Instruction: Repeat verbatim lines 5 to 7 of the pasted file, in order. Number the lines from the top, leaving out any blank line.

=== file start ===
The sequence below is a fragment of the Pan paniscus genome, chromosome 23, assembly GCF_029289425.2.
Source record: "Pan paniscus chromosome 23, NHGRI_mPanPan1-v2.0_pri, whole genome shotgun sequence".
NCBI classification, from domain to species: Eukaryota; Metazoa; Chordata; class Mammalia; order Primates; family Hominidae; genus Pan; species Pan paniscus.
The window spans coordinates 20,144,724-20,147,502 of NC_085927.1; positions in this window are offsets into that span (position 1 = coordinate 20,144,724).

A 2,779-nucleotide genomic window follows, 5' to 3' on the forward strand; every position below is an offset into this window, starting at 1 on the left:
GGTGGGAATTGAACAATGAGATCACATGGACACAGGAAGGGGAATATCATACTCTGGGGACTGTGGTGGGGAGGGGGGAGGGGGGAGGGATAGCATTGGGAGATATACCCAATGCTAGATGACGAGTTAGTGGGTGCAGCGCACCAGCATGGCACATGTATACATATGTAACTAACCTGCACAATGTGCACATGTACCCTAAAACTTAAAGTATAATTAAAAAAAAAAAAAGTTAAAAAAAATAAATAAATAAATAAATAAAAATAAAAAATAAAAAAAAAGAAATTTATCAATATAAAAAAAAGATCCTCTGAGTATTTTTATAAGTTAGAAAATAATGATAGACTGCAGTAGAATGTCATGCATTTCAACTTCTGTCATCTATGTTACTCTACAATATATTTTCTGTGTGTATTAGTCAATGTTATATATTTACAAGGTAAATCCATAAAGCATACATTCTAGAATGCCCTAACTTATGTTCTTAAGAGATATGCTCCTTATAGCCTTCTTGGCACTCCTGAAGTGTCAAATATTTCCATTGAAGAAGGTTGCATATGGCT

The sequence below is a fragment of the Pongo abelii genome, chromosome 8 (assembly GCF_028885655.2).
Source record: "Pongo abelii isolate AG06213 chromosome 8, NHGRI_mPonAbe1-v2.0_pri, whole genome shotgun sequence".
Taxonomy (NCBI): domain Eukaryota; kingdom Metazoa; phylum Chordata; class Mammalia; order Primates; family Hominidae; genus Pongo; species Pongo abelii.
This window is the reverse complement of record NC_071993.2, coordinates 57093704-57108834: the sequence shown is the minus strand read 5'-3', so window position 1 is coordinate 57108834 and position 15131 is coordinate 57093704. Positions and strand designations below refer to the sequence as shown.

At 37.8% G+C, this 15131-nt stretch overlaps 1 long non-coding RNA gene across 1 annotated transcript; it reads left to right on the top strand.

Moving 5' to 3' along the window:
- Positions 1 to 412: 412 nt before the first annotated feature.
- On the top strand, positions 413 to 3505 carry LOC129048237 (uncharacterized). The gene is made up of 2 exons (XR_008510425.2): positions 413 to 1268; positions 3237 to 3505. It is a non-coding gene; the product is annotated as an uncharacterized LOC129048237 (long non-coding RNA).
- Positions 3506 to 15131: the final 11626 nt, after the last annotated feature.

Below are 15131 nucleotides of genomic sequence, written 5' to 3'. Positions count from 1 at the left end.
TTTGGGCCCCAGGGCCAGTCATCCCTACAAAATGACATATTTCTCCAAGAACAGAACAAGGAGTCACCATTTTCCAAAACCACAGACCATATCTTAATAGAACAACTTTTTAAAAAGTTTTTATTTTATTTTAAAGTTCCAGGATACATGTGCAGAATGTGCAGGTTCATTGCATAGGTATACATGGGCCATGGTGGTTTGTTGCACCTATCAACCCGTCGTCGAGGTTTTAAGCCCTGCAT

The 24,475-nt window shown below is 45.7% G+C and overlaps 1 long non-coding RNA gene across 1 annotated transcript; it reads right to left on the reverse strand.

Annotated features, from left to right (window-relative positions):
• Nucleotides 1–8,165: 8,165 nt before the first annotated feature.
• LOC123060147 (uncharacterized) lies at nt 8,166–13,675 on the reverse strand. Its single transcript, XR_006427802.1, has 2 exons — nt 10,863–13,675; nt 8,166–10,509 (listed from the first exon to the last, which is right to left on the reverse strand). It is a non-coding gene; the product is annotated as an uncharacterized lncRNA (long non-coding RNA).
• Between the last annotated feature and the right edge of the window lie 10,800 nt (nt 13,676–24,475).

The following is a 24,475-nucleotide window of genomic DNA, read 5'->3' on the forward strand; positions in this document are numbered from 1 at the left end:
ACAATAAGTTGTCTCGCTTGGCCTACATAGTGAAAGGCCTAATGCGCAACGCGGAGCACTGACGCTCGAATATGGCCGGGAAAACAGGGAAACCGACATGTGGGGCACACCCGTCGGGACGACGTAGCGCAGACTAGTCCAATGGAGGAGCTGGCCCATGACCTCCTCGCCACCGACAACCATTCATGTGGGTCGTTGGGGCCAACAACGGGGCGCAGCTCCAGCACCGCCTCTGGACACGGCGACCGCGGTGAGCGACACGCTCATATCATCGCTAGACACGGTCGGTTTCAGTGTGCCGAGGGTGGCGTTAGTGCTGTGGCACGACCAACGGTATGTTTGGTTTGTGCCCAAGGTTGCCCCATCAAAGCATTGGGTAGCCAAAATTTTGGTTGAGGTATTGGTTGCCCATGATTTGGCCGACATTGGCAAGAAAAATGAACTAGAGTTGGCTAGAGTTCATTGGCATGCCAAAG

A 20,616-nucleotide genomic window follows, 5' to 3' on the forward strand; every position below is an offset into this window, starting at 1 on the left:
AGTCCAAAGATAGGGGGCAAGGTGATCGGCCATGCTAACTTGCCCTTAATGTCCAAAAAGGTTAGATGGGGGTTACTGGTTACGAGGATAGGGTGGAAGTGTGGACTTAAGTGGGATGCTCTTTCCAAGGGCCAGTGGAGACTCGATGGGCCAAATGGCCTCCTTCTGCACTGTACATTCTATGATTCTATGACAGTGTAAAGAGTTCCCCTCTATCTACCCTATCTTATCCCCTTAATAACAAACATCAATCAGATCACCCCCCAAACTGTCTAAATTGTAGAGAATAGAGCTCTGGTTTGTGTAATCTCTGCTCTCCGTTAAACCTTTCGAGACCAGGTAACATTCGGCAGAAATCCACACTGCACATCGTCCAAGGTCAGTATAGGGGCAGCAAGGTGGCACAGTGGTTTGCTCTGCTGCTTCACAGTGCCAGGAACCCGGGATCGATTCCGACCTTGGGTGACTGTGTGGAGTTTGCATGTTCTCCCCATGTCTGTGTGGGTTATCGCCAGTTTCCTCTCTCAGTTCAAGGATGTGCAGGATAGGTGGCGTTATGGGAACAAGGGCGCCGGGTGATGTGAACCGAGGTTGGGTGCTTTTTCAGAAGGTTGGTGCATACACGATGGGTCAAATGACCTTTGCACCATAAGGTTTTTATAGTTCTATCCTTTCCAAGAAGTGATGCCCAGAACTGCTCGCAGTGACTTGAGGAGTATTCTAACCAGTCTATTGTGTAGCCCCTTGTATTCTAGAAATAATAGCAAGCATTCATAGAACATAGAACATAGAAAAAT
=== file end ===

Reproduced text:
A 2,779-nucleotide genomic window follows, 5' to 3' on the forward strand; every position below is an offset into this window, starting at 1 on the left:
GGTGGGAATTGAACAATGAGATCACATGGACACAGGAAGGGGAATATCATACTCTGGGGACTGTGGTGGGGAGGGGGGAGGGGGGAGGGATAGCATTGGGAGATATACCCAATGCTAGATGACGAGTTAGTGGGTGCAGCGCACCAGCATGGCACATGTATACATATGTAACTAACCTGCACAATGTGCACATGTACCCTAAAACTTAAAGTATAATTAAAAAAAAAAAAAGTTAAAAAAAATAAATAAATAAATAAATAAAAATAAAAAATAAAAAAAAAGAAATTTATCAATATAAAAAAAAGATCCTCTGAGTATTTTTATAAGTTAGAAAATAATGATAGACTGCAGTAGAATGTCATGCATTTCAACTTCTGTCATCTATGTTACTCTACAATATATTTTCTGTGTGTATTAGTCAATGTTATATATTTACAAGGTAAATCCATAAAGCATACATTCTAGAATGCCCTAACTTATGTTCTTAAGAGATATGCTCCTTATAGCCTTCTTGGCACTCCTGAAGTGTCAAATATTTCCATTGAAGAAGGTTGCATATGGCT

The sequence below is a fragment of the Pongo abelii genome, chromosome 8 (assembly GCF_028885655.2).